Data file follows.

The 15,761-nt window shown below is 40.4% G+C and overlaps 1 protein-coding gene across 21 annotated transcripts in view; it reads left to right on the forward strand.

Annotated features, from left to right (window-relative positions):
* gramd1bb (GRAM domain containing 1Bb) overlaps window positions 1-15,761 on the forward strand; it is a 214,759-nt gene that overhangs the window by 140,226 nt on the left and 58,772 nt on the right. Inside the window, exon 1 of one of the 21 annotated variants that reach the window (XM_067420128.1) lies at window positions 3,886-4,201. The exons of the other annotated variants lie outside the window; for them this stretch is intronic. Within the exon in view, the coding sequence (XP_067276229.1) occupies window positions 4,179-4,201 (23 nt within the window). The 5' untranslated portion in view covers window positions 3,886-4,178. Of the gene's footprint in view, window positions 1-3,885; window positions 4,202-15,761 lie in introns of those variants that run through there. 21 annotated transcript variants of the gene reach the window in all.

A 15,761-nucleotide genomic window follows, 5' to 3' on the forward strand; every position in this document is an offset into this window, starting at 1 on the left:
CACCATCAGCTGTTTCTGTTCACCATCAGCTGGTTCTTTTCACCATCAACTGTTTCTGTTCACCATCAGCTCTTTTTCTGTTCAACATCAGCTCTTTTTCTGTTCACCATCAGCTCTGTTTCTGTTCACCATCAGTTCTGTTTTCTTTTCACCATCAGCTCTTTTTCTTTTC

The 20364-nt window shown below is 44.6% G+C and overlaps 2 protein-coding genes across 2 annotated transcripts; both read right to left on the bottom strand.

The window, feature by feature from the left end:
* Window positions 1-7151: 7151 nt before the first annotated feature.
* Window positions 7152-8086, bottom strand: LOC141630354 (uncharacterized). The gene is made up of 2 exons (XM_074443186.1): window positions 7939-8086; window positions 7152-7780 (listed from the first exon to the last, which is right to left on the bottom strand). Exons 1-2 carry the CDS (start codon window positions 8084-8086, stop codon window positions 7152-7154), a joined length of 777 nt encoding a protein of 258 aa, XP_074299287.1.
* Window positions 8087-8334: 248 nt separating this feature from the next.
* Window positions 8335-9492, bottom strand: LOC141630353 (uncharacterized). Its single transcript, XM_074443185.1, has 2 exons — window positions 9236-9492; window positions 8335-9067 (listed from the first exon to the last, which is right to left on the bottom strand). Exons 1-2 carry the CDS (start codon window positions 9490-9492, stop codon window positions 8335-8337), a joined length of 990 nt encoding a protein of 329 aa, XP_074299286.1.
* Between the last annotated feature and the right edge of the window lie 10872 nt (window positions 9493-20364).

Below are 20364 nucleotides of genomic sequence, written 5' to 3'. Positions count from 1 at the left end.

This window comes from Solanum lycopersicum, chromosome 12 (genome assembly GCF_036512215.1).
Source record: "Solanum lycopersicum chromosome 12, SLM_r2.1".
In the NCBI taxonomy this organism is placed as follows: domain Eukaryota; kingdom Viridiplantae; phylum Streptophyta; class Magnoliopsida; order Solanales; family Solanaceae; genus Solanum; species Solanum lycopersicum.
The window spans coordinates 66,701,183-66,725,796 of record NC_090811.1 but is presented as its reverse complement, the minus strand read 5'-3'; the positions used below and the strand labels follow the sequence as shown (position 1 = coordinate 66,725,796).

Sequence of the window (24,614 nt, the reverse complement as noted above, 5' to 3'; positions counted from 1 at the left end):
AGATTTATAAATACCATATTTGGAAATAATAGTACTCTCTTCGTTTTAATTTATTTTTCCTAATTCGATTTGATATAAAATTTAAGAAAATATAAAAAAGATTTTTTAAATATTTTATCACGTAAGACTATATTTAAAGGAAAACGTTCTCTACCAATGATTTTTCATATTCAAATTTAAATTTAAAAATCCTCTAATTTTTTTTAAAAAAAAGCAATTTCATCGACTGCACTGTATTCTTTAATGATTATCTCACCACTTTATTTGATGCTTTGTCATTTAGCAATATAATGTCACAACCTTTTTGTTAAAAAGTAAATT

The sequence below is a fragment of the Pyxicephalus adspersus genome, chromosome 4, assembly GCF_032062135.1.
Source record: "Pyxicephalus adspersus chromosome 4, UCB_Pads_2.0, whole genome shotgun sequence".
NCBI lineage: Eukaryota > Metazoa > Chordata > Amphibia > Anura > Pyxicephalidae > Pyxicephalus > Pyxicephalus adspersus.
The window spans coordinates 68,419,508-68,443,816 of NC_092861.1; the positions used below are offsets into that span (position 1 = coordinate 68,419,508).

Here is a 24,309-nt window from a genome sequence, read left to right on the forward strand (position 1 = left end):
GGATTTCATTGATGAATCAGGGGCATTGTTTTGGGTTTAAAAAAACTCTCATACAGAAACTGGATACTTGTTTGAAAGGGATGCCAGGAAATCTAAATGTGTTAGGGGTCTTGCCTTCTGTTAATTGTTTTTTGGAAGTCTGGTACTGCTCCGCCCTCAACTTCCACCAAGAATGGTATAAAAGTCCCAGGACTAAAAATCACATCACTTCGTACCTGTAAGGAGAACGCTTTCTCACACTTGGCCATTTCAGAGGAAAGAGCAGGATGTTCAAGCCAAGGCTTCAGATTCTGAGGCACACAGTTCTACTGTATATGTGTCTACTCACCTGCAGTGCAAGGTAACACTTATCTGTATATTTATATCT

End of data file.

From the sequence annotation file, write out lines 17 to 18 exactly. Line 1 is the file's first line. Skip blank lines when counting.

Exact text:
The window spans coordinates 66,701,183-66,725,796 of record NC_090811.1 but is presented as its reverse complement, the minus strand read 5'-3'; the positions used below and the strand labels follow the sequence as shown (position 1 = coordinate 66,725,796).

Sequence of the window (24,614 nt, the reverse complement as noted above, 5' to 3'; positions counted from 1 at the left end):